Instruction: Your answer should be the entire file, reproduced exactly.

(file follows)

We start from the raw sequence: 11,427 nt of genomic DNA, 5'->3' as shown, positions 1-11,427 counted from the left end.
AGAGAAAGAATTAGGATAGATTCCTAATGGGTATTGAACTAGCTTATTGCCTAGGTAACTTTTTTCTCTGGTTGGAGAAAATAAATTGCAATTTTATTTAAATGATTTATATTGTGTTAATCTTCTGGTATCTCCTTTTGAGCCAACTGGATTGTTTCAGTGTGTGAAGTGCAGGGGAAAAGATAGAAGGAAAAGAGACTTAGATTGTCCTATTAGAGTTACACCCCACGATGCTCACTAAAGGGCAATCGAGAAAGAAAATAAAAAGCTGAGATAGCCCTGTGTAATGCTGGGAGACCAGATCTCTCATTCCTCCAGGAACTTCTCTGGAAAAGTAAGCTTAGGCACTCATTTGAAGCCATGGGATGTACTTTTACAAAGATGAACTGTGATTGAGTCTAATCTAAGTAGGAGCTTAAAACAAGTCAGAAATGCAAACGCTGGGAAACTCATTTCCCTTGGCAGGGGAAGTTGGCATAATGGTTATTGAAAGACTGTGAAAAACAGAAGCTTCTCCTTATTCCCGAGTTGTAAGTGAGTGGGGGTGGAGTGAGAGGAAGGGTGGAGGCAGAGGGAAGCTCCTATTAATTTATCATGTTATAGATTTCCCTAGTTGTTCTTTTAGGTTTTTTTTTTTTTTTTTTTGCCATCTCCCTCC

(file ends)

We start from the raw sequence: 11,427 nt of genomic DNA, 5'->3' as shown, positions 1-11,427 counted from the left end.
AGAGAAAGAATTAGGATAGATTCCTAATGGGTATTGAACTAGCTTATTGCCTAGGTAACTTTTTTCTCTGGTTGGAGAAAATAAATTGCAATTTTATTTAAATGATTTATATTGTGTTAATCTTCTGGTATCTCCTTTTGAGCCAACTGGATTGTTTCAGTGTGTGAAGTGCAGGGGAAAAGATAGAAGGAAAAGAGACTTAGATTGTCCTATTAGAGTTACACCCCACGATGCTCACTAAAGGGCAATCGAGAAAGAAAATAAAAAGCTGAGATAGCCCTGTGTAATGCTGGGAGACCAGATCTCTCATTCCTCCAGGAACTTCTCTGGAAAAGTAAGCTTAGGCACTCATTTGAAGCCATGGGATGTACTTTTACAAAGATGAACTGTGATTGAGTCTAATCTAAGTAGGAGCTTAAAACAAGTCAGAAATGCAAACGCTGGGAAACTCATTTCCCTTGGCAGGGGAAGTTGGCATAATGGTTATTGAAAGACTGTGAAAAACAGAAGCTTCTCCTTATTCCCGAGTTGTAAGTGAGTGGGGGTGGAGTGAGAGGAAGGGTGGAGGCAGAGGGAAGCTCCTATTAATTTATCATGTTATAGATTTCCCTAGTTGTTCTTTTAGGTTTTTTTTTTTTTTTTTTTGCCATCTCCCTCC